Photo: Fabiola Ferrero retrieved
Monday, 1:00 p.m. I’m in Caracas, the most violent city in the world and, since I’m not from here, I’m extra-scared. I constantly look over my shoulder, trying to be aware of my surroundings, but there are too many things happening at once. It’s motorcycles everywhere and everyone walks super fast.
The big city is not for me. I can’t shake off the feeling I’m gonna get robbed any second now.
I’ll be doing research in Caracas, and my employers are lending me a laptop. The catch is, I have to pick it up at El Hatillo, in one corner of town, and bring it to the office in Chacao, in the opposite part of town. They told me to get a cab, and they would pay back whatever I spend. I have 10 million bolivars in my account, I figure a cab costs about four million, so I have enough.
Cash is very scarce, and I spent all of mine getting here, so I’ll have to find someone who accepts a transfer.
Cash is very scarce… so I’ll have to find someone who accepts a transfer.
I hail the first cab, a gray Ford Fiesta.
“Do you accept pago móvil?“
I don’t know Caracas, so I just keep walking until I find another taxi, a brown rusty car.
“Hey, buddy. Say, pago móvil?”
And off he goes.
Pago móvil is the bank’s response to the cash drought. It lets you transfer money from your phone to any local bank using the phone number and the recipient’s ID number. I’ve never used it, but I have the app installed and ready to go.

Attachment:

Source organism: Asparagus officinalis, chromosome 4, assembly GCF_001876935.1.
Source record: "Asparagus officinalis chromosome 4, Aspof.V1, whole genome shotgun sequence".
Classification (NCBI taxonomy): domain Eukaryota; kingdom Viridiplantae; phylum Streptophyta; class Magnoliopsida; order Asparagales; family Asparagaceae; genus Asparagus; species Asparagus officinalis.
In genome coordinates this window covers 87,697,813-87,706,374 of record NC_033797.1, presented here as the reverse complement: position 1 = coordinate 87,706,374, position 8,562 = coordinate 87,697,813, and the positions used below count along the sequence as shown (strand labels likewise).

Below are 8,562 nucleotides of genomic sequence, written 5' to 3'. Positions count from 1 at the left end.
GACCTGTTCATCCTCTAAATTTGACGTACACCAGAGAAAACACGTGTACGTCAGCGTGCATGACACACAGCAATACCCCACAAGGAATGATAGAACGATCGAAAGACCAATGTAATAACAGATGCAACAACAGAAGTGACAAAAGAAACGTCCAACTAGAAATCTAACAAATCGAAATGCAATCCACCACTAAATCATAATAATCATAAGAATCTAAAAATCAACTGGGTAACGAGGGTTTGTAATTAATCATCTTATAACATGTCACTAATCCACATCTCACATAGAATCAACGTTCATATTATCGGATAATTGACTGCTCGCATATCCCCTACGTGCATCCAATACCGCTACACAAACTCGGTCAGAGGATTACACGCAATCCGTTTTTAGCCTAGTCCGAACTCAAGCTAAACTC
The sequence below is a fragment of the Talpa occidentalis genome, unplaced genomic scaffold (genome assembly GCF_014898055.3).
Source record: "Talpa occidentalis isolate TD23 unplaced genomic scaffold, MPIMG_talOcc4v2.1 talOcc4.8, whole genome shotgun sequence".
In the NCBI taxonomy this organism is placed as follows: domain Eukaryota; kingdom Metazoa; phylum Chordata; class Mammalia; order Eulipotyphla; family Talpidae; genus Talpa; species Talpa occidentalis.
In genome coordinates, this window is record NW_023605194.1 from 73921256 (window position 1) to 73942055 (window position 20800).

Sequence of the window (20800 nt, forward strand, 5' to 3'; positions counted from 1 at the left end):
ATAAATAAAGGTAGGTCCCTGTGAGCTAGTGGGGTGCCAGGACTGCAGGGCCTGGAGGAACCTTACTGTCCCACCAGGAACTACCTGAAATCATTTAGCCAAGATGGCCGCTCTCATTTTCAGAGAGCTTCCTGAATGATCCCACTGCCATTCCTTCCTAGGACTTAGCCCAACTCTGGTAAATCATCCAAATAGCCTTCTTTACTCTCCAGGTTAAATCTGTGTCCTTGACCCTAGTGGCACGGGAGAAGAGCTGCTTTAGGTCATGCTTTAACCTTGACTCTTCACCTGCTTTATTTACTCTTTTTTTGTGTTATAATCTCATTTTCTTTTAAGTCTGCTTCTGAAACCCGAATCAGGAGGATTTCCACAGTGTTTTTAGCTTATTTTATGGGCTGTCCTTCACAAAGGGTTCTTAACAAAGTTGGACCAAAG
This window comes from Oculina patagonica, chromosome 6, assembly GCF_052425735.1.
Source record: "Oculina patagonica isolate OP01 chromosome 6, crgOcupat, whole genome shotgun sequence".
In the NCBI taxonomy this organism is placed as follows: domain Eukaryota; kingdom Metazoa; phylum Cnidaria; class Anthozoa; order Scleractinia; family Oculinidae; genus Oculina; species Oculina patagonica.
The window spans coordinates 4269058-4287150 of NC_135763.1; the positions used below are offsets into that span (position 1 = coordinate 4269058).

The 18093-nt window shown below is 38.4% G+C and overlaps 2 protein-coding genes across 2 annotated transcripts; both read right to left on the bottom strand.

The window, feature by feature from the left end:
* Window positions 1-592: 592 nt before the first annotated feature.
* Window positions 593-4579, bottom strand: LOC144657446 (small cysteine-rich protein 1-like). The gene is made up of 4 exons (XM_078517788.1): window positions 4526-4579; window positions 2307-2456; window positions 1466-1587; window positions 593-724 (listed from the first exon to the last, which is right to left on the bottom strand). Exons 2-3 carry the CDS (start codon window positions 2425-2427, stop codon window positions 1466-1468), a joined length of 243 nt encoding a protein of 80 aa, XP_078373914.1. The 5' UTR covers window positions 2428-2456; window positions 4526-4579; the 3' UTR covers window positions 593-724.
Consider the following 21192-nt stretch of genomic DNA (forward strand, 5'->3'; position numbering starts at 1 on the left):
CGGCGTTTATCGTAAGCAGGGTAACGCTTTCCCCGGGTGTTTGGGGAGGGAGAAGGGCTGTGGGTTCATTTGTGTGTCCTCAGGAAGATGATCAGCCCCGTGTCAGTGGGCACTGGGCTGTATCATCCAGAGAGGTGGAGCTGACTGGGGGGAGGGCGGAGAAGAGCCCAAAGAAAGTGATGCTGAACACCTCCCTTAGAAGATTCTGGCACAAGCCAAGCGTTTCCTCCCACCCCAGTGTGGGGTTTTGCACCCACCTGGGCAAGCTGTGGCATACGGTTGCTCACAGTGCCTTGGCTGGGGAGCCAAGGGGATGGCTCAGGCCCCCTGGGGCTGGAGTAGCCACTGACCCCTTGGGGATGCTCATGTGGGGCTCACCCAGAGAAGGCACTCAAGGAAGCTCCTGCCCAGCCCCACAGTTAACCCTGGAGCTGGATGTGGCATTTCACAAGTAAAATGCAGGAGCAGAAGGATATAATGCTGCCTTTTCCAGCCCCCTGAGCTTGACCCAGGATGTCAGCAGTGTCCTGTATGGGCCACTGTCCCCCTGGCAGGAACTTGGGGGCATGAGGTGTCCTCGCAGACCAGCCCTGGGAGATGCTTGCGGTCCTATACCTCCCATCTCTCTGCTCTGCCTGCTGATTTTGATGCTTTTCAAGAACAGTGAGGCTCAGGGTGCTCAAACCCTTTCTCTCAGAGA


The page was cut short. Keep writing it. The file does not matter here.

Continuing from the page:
I walk to the Sambil. Right in front of the mall, there’s a bunch of mototaxis in the shadow of a tree. On the other side of the busy road, only one cab is parked. I reach it.
“Do you accept pago móvil, man?”
“No, but I accept transfers from Banesco.”
The sun hits me right on the face, I can barely see him from the sidewalk.
“My money is in Mercantil.”
Pago móvil is the bank’s response to the cash drought.
I don’t really have a Mercantil bank account, I’m using my brother’s, who moved away to Colombia. Since I don’t have his cards, I only use it for transfers. At points of sale, I use another Mercantil account that a friend lends me. For that one, I can use the debit card, but I can’t do transfers.
I do have a bank account of my own, but it’s from Banco de Venezuela.
“I can’t find a taxi that accepts pago móvil,” I tell the driver.
He takes a moment of urban meditation and, after doing something on his phone, he says:
“You can pay me with pago móvil.“
“Great! How much to Los Naranjos?”
“Are you serious?”
I could barely pay for one cab, and now I need more money for the ride back.